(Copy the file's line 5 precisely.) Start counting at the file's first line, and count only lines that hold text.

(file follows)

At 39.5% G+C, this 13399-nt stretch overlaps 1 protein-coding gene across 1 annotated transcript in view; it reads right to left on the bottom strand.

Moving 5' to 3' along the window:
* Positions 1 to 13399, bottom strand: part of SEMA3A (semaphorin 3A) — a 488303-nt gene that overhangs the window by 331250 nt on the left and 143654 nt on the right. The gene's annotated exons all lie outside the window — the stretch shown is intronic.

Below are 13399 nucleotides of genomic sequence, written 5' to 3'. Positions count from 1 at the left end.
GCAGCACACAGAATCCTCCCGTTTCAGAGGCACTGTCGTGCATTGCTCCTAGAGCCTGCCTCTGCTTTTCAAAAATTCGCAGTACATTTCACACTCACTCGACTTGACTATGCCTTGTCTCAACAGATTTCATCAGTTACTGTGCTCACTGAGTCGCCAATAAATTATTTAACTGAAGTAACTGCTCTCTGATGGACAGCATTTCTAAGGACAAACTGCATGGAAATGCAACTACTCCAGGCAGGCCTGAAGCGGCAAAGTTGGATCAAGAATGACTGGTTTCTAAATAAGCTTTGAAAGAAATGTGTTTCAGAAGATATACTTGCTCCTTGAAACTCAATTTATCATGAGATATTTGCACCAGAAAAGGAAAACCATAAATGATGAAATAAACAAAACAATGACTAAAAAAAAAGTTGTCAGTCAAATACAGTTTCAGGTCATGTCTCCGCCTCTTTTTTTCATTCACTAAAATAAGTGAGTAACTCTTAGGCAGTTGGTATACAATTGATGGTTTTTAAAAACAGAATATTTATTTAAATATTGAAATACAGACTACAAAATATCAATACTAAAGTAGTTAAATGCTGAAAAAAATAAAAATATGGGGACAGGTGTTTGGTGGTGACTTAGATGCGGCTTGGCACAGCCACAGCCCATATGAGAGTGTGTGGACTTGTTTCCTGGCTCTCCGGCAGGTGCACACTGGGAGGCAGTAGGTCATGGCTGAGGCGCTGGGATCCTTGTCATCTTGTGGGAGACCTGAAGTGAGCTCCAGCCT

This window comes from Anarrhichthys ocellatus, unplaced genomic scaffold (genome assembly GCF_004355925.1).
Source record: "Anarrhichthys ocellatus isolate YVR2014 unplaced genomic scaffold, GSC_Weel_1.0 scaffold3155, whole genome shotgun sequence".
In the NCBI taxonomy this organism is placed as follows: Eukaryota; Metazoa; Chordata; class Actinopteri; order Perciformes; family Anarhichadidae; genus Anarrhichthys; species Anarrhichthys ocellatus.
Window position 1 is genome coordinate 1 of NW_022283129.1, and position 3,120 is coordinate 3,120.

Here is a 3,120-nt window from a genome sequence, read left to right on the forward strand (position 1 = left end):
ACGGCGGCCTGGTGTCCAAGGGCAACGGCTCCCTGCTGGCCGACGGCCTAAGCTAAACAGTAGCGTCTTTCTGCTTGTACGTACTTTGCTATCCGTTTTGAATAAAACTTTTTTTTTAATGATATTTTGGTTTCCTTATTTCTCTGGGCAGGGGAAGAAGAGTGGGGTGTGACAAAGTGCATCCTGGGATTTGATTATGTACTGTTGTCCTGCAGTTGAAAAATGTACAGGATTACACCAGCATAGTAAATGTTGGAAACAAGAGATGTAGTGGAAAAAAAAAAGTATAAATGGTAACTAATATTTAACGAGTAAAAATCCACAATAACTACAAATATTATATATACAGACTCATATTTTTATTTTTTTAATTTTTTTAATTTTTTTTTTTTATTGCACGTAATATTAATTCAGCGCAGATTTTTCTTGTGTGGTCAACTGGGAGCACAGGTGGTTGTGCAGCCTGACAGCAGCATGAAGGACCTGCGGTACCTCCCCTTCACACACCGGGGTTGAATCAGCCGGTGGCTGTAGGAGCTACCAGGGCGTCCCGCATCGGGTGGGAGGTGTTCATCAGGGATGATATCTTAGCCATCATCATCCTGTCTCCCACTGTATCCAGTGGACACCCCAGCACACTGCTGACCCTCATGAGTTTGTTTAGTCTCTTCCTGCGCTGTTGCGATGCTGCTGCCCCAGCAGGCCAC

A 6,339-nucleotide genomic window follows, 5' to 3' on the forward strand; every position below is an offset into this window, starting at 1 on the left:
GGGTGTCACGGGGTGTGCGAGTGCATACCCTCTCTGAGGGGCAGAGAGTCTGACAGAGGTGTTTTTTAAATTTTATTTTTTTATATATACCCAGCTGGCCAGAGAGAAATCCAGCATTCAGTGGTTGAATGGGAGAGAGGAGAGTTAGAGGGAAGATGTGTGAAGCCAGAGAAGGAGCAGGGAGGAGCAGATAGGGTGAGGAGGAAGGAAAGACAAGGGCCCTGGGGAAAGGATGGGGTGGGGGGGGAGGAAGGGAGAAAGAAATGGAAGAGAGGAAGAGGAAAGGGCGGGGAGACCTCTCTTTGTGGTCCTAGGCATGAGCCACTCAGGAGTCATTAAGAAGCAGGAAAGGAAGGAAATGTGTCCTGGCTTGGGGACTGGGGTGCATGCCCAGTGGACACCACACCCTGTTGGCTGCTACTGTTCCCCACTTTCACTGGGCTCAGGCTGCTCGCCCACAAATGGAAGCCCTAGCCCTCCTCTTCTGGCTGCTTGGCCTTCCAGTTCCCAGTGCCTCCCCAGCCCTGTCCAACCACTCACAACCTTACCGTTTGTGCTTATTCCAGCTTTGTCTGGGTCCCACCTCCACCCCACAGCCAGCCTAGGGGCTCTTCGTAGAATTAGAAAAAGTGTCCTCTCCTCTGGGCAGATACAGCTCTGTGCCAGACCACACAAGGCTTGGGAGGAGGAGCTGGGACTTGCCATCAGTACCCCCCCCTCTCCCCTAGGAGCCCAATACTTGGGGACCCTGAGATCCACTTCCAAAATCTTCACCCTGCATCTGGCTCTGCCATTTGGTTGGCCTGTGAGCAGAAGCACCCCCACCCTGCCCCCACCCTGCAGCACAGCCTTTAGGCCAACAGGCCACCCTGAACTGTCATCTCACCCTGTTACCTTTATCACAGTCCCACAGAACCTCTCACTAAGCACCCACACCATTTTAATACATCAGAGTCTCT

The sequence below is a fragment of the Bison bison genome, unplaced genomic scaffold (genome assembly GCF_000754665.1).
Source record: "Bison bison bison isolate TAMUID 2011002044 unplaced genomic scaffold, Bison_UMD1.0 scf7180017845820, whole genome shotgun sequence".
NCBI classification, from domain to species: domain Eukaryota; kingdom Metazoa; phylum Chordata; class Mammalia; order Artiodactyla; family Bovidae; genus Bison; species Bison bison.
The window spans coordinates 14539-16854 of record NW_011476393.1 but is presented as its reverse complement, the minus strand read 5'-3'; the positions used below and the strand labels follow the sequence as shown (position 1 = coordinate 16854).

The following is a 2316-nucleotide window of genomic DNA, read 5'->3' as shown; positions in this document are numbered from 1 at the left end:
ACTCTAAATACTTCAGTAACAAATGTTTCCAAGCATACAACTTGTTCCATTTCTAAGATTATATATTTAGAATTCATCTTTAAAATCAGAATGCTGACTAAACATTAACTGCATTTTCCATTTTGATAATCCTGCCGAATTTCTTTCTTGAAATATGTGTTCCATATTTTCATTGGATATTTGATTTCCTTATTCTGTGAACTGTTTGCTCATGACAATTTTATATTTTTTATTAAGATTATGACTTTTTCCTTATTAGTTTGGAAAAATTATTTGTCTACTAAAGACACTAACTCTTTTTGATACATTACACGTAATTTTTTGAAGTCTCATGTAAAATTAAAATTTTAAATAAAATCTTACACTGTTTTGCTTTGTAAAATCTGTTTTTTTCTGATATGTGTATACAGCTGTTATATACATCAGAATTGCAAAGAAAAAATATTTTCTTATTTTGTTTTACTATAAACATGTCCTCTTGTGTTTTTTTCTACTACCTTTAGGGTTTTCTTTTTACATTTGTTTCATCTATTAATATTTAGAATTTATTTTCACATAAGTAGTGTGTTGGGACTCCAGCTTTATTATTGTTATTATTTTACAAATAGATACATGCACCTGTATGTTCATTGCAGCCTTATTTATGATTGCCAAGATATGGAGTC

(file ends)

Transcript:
GCAGCACACAGAATCCTCCCGTTTCAGAGGCACTGTCGTGCATTGCTCCTAGAGCCTGCCTCTGCTTTTCAAAAATTCGCAGTACATTTCACACTCACTCGACTTGACTATGCCTTGTCTCAACAGATTTCATCAGTTACTGTGCTCACTGAGTCGCCAATAAATTATTTAACTGAAGTAACTGCTCTCTGATGGACAGCATTTCTAAGGACAAACTGCATGGAAATGCAACTACTCCAGGCAGGCCTGAAGCGGCAAAGTTGGATCAAGAATGACTGGTTTCTAAATAAGCTTTGAAAGAAATGTGTTTCAGAAGATATACTTGCTCCTTGAAACTCAATTTATCATGAGATATTTGCACCAGAAAAGGAAAACCATAAATGATGAAATAAACAAAACAATGACTAAAAAAAAAGTTGTCAGTCAAATACAGTTTCAGGTCATGTCTCCGCCTCTTTTTTTCATTCACTAAAATAAGTGAGTAACTCTTAGGCAGTTGGTATACAATTGATGGTTTTTAAAAACAGAATATTTATTTAAATATTGAAATACAGACTACAAAATATCAATACTAAAGTAGTTAAATGCTGAAAAAAATAAAAATATGGGGACAGGTGTTTGGTGGTGACTTAGATGCGGCTTGGCACAGCCACAGCCCATATGAGAGTGTGTGGACTTGTTTCCTGGCTCTCCGGCAGGTGCACACTGGGAGGCAGTAGGTCATGGCTGAGGCGCTGGGATCCTTGTCATCTTGTGGGAGACCTGAAGTGAGCTCCAGCCT